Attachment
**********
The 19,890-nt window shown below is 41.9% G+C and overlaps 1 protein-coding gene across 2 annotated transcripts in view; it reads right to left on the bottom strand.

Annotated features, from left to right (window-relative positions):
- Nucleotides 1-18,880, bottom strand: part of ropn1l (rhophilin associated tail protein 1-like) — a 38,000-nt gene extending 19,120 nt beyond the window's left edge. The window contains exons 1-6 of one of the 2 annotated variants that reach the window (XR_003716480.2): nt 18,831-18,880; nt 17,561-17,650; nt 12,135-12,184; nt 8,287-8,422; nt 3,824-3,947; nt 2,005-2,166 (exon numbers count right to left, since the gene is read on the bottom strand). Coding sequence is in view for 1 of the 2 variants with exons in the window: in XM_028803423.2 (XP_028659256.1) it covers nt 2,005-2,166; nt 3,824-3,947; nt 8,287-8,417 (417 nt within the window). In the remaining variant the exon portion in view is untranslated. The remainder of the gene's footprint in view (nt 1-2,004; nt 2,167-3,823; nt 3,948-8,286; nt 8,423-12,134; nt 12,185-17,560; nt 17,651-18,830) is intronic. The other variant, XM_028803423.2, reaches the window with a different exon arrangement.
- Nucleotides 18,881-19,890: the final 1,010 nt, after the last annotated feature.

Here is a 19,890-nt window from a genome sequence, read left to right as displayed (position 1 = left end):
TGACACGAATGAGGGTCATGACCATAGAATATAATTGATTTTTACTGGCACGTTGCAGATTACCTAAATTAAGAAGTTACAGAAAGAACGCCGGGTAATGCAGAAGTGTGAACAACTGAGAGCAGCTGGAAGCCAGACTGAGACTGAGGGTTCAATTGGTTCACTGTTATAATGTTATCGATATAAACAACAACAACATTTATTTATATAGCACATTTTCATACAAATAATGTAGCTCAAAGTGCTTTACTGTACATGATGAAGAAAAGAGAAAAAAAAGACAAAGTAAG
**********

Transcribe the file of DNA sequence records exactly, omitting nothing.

The 19,890-nt window shown below is 41.9% G+C and overlaps 1 protein-coding gene across 2 annotated transcripts in view; it reads right to left on the bottom strand.

Annotated features, from left to right (window-relative positions):
- Nucleotides 1-18,880, bottom strand: part of ropn1l (rhophilin associated tail protein 1-like) — a 38,000-nt gene extending 19,120 nt beyond the window's left edge. The window contains exons 1-6 of one of the 2 annotated variants that reach the window (XR_003716480.2): nt 18,831-18,880; nt 17,561-17,650; nt 12,135-12,184; nt 8,287-8,422; nt 3,824-3,947; nt 2,005-2,166 (exon numbers count right to left, since the gene is read on the bottom strand). Coding sequence is in view for 1 of the 2 variants with exons in the window: in XM_028803423.2 (XP_028659256.1) it covers nt 2,005-2,166; nt 3,824-3,947; nt 8,287-8,417 (417 nt within the window). In the remaining variant the exon portion in view is untranslated. The remainder of the gene's footprint in view (nt 1-2,004; nt 2,167-3,823; nt 3,948-8,286; nt 8,423-12,134; nt 12,185-17,560; nt 17,651-18,830) is intronic. The other variant, XM_028803423.2, reaches the window with a different exon arrangement.
- Nucleotides 18,881-19,890: the final 1,010 nt, after the last annotated feature.

Here is a 19,890-nt window from a genome sequence, read left to right as displayed (position 1 = left end):
TGACACGAATGAGGGTCATGACCATAGAATATAATTGATTTTTACTGGCACGTTGCAGATTACCTAAATTAAGAAGTTACAGAAAGAACGCCGGGTAATGCAGAAGTGTGAACAACTGAGAGCAGCTGGAAGCCAGACTGAGACTGAGGGTTCAATTGGTTCACTGTTATAATGTTATCGATATAAACAACAACAACATTTATTTATATAGCACATTTTCATACAAATAATGTAGCTCAAAGTGCTTTACTGTACATGATGAAGAAAAGAGAAAAAAAAGACAAAGTAAG